Browse the listing below to find government information for Bangladesh, including flags, leaders,
and constitution information. Factrover also has complete information on Bangladesh at its
Bangladesh Country Page.
Type: Parliamentary democracy.
Independence: 1971, from Pakistan.
Constitution: 1972; amended 1974, 1979, 1986, 1988, 1991, 1996.
Branches: Executive--president (chief of state), prime minister (head of government), cabinet. Legislative--unicameral Parliament (300 members). Judicial--civil court system based on British model.
Administrative subdivisions: Divisions, districts, subdistricts, unions, villages.
Political parties: 30-40 active political parties: largest ones include Bangladesh Nationalist Party (BNP), the Awami League, the Jatiya Party and the Jamaat-e-Islam Party.
Suffrage: Universal at age 18.
The president, while chief of state, holds a largely ceremonial post; the real power is held by the prime minister, who is head of government. The president is elected by the legislature (Parliament) every 5 years. The president's normally circumscribed powers are substantially expanded during the tenure of a caretaker government. (Under the 13th Amendment, which the Parliament passed in March 1996, a caretaker government assumes power temporarily to oversee general elections after dissolution of the Parliament.) In the caretaker government, the president has control over the Ministry of Defense, the authority to declare a state of emergency, and the power to dismiss the Chief Adviser and other members of the caretaker government. Once elections have been held and a new government and Parliament are in place, the president's powers and position revert to their largely ceremonial role.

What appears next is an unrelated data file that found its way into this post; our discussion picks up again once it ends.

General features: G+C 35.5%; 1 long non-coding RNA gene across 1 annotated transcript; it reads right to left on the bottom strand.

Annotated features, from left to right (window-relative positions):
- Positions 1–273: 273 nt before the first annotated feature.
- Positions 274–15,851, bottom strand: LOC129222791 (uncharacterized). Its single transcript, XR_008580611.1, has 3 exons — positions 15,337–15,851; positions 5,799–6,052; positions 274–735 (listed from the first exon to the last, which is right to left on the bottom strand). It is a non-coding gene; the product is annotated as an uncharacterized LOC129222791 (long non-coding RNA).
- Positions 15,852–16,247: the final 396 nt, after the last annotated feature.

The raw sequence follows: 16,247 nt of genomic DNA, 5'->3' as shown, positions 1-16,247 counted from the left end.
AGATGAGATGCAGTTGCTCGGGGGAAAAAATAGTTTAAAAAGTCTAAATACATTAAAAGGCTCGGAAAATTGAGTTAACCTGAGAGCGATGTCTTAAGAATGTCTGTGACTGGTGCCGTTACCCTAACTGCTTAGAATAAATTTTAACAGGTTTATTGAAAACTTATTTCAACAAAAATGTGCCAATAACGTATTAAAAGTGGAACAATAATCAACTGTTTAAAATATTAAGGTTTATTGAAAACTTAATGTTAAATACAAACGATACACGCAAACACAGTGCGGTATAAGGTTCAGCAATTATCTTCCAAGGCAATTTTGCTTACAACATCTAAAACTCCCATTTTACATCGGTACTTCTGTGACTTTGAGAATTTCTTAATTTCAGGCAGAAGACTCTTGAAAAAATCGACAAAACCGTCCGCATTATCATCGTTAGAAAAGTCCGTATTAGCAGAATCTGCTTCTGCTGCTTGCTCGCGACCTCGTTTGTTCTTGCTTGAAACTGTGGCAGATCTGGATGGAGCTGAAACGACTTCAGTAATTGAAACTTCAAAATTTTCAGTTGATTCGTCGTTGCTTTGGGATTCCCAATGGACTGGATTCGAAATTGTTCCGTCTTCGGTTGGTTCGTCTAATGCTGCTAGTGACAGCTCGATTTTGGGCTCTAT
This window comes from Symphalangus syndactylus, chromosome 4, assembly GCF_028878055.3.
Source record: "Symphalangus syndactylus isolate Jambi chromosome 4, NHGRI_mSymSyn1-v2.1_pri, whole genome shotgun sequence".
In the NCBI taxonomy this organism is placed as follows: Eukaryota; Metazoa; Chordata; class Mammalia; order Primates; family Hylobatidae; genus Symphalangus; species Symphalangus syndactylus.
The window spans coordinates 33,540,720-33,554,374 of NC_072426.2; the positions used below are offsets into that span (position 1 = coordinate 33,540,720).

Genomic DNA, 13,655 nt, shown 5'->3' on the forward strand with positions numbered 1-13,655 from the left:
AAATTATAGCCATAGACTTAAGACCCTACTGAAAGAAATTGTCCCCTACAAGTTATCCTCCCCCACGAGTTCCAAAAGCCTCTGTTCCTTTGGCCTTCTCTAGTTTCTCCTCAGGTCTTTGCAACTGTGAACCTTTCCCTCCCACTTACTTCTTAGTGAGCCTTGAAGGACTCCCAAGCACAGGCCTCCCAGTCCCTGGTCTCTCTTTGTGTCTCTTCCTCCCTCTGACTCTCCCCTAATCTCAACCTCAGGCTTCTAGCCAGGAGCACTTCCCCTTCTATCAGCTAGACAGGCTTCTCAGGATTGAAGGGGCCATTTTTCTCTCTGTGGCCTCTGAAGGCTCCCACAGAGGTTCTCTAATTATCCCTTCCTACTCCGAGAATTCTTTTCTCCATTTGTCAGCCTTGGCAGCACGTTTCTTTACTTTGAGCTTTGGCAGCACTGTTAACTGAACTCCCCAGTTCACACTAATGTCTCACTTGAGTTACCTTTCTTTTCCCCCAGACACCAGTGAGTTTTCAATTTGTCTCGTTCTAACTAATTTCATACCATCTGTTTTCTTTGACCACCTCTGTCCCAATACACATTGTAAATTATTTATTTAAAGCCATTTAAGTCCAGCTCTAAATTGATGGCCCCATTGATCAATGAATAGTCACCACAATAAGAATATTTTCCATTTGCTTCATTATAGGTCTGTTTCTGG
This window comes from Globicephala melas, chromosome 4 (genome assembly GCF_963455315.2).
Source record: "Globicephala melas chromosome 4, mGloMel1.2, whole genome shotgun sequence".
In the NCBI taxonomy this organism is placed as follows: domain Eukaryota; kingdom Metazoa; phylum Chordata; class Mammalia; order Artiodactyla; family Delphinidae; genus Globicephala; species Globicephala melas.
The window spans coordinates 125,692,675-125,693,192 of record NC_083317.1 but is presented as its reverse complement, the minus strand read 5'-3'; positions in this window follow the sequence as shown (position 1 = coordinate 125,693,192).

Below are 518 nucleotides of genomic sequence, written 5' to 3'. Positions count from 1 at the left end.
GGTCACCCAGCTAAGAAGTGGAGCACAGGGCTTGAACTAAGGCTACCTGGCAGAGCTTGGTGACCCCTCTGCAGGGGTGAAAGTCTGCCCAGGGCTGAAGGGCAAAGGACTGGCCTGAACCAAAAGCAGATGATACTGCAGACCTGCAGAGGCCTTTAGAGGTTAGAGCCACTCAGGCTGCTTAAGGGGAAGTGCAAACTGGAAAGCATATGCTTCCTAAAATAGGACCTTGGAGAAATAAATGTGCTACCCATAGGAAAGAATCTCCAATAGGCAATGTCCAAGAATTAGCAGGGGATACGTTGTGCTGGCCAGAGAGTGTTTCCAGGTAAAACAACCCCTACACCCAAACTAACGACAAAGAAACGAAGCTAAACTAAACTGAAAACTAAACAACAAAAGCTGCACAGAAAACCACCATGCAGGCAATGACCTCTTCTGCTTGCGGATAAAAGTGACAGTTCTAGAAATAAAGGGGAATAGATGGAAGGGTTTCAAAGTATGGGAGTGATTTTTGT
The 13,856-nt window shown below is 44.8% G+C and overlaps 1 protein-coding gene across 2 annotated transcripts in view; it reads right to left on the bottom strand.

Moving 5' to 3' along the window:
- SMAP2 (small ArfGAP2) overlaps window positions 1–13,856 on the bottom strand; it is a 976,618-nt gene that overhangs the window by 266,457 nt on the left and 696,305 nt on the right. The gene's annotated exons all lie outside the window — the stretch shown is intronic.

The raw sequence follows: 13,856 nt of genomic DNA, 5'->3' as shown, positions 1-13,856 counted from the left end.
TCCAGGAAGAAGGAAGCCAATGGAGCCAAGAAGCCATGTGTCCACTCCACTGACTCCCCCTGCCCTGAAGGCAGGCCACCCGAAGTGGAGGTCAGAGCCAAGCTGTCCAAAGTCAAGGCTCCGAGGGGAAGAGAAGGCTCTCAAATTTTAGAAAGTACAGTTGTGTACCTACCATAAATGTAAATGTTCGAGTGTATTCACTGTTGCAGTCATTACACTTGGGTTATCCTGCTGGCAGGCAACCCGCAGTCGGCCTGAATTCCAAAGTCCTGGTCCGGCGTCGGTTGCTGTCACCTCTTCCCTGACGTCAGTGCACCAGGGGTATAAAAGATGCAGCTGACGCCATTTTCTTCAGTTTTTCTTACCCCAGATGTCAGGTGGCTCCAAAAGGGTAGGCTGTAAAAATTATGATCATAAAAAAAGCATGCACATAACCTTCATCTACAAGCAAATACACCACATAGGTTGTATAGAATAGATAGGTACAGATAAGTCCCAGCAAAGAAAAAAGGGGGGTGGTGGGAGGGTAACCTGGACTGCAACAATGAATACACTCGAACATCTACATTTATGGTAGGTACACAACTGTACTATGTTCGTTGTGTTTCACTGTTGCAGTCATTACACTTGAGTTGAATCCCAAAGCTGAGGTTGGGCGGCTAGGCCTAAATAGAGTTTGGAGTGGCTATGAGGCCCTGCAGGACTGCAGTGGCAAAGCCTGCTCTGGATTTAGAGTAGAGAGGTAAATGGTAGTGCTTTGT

The prime minister is appointed by the president; the prime minister must be a member of Parliament (MP) whom the president feels commands the confidence of the majority of other MPs. The cabinet is composed of ministers selected by the prime minister and appointed by the president. At least 90% of the ministers must be MPs. The other 10% may be non-MP experts or "technocrats" who are not otherwise disqualified from being elected MPs. According to the constitution, the president can dissolve Parliament upon the written request of the prime minister.
The legislature is a unicameral, 300-seat body. Its 300 members are elected by universal suffrage at least every 5 years. The next election is scheduled to take place in late 2006 or in early 2007.
Bangladesh's judiciary is a civil court system based on the British model; the highest court of appeal is the appellate court of the supreme court. At the local government level, the country is divided into divisions, districts, subdistricts, unions, and villages. Local officials are elected at the union level. All larger administrative units are run by members of the civil service.